From Balloki to Shimla – August 1947

Veena Sharma


Veena Sharma

Veena is a scholar in African studies, in which she has a PhD from JNU, Delhi, and Vedanta, in which she is self-taught. She retired as the Head of All-India Radio's Swahili Service, broadcasting every day in Swahili for 22 years. For over 15 years, she has taught the philosophy of leisure at the International Centre of Excellence, Wageningen, Netherlands. She is the author of Kailash Manasarovar: A Saced Journey (Roli Books 2004). In recent years she has given talks on the Upanishads in many countries. At present, she is the Chairperson of Prajna Foundation, an NGO dedicated to educational and cultural activities, and the development of economically non-privileged youth and children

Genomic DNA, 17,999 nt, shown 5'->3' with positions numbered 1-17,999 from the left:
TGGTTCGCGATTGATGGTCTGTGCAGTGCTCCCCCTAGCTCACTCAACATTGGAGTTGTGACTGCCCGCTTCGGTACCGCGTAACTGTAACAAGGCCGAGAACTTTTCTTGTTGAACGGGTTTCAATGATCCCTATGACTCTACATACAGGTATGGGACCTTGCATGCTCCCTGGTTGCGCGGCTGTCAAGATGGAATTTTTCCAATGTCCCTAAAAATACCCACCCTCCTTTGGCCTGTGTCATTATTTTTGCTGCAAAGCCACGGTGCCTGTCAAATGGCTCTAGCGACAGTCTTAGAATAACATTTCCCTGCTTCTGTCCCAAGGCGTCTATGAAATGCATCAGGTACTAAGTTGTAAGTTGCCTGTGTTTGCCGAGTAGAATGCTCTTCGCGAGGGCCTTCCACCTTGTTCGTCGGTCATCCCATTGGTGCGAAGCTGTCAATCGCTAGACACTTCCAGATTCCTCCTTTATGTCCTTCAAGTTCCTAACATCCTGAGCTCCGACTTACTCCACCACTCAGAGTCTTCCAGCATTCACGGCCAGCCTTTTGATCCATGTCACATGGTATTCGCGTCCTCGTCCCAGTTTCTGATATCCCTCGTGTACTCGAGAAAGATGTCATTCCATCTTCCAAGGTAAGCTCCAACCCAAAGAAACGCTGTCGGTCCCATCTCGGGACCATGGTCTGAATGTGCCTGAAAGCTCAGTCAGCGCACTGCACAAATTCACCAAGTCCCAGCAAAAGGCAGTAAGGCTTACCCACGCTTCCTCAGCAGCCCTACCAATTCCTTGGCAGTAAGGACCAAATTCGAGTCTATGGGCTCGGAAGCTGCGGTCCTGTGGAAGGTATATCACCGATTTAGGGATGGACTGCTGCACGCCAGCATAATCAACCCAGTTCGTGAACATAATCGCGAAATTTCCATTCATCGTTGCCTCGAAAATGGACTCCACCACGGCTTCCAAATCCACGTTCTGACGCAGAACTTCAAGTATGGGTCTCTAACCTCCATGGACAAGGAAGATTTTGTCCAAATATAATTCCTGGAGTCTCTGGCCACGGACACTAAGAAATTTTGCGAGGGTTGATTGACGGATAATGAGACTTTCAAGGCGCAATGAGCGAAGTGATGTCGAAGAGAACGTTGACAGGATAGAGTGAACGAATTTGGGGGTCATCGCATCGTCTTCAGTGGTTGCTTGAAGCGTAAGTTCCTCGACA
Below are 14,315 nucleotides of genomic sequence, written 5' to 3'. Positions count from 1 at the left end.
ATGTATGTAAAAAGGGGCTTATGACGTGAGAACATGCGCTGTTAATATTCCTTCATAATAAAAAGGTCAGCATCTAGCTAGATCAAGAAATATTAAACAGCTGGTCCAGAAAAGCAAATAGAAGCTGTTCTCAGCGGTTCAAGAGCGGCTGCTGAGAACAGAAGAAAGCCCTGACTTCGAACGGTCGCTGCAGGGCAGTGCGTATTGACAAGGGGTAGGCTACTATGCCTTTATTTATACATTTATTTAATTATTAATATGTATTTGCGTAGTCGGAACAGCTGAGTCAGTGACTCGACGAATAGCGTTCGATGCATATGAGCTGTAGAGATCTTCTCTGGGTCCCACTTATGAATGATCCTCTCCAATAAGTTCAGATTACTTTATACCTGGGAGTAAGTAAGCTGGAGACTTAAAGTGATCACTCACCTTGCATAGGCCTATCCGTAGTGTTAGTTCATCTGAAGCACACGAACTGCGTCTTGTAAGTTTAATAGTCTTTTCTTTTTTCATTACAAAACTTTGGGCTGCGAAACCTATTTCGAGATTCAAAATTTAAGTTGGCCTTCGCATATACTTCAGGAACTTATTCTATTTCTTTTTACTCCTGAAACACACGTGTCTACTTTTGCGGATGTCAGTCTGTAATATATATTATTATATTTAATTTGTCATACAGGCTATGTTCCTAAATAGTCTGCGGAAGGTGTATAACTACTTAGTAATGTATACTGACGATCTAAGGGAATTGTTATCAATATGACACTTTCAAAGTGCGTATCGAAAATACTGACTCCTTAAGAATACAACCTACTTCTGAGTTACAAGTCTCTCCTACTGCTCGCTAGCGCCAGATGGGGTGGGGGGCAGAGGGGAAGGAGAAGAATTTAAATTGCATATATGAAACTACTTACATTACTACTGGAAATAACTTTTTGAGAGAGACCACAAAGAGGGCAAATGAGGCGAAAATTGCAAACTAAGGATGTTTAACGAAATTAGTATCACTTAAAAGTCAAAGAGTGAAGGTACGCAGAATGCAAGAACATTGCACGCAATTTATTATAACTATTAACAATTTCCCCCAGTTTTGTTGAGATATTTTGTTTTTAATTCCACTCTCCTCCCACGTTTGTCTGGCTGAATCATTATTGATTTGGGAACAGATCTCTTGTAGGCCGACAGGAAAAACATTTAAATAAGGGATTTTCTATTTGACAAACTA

In 1947, I was six, getting on to seven. My parents, elder brother, a younger sister and I were living in Balloki, a small township in western part of undivided Punjab, located on the site of a headworks from where the Bari Doab canal emerged from the Ravi River. My father, the Executive Engineer in charge of the headworks, had been posted there three years earlier.

Apart from my parents and siblings, there were a lot of people around in our household, all of whom seemed to be like members of our extended family. Called by different names or designations like chowkidars, malis, beldars, orderlies, mates and so on, they were in and out of the house at all times of day and night.

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